PORTLAND, Maine (NEWS CENTER) -- You might be doing the environment a favor by eating more french fries.
One Maine company is helping turn leftover restaurant grease into a valuable fuel that's helping other businesses, and the environment, thrive. There are a lot of myths out there about the carbon-neutral fuel. According to Matt Pemberton, COO of Maine Standard Biofuels, here are the big ones:
- Biodiesel doesn't work in cold weather.
- Biodiesel does not perform as well as diesel.
- Biodiesel has fuel quality problems.
"The other thing we do is we have a philosophy to bring everything back into Maine, keep everything in Maine, and employ Maine employees to help boost the local economy," Pemberton said.
At Reverb, Tanner Watt's job is to reduce the negative environmental impact music tours have nationally, and spread the word about the carbon footprint a lot of musicians are leaving behind. The wife of Adam Gardner, the lead singer of Guster, founded this non-profit in 2004. Reverb helps bands find local biofuel companies for all its trucks, trailers, and busses.
"It's really one of the best models that you can have. You're finding a local resource, you're creating a value-added product from that local resource, and you're selling it back to the community," Watt said.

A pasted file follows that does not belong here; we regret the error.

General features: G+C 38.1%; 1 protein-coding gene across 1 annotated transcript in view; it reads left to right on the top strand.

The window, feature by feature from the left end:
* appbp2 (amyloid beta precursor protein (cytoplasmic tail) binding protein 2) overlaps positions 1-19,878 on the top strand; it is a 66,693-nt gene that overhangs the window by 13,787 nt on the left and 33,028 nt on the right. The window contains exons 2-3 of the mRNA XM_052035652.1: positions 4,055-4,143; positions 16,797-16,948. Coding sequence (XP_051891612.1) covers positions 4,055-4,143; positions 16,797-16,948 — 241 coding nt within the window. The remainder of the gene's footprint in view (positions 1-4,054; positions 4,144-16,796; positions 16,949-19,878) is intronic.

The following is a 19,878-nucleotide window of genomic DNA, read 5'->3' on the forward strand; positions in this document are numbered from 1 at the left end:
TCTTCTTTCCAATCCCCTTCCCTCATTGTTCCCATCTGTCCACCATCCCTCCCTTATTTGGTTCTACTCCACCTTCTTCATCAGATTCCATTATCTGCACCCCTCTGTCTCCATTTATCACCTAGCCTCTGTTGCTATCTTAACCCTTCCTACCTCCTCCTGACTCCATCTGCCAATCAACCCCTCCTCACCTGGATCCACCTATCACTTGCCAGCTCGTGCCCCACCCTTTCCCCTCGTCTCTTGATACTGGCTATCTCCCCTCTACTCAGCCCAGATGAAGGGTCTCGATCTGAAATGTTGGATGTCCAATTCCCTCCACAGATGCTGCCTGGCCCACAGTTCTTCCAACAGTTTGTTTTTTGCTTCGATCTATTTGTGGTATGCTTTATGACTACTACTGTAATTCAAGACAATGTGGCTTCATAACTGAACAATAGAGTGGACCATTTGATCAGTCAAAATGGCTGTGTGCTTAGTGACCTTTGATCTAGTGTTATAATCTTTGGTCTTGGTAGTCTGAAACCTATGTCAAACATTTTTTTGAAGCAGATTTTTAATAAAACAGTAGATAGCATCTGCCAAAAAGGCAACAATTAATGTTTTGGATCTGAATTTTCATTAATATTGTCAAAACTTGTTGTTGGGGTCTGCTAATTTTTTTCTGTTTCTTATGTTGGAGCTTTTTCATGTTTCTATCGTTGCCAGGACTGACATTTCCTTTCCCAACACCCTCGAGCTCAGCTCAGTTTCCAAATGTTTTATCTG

Biodiesel burns about 75% cleaner than petroleum diesel. At a 20% blend, users are seeing a 25% overall reduction in emissions. But it hasn't always been easy to convince truck drivers that putting this stuff in their vehicles was both safe and beneficial, especially during a Maine winter.
David Green, the Fleet Facility Manager at Oakhurst Dairy, agrees. Before he switched to Maine Biofuels, another company from the southern part of the country wasn't making a product that worked for his Northeast company. But now, his 150-vehicle fleet is using a 40% blend, higher than he's ever used, and he's using 56% more biofuel this year than he was last year. No adjustments to any fuel tank was necessary.
Maine Biofuels pays its customers about $1.50 per gallon of grease. Nosh is just one of 800 restaurants in Maine Biofuels' drivers are picking up grease from.
"If we can continue that rate of growth, we can be a billion and a half gallon company in the next couple of years," Pemberton added.
Maine Biofuels' mission is to continue this lateral way of doing business and add to the buy local movement by getting more companies to recycle local -- adding to the already thriving buy local, eat local way of life Mainers swear by.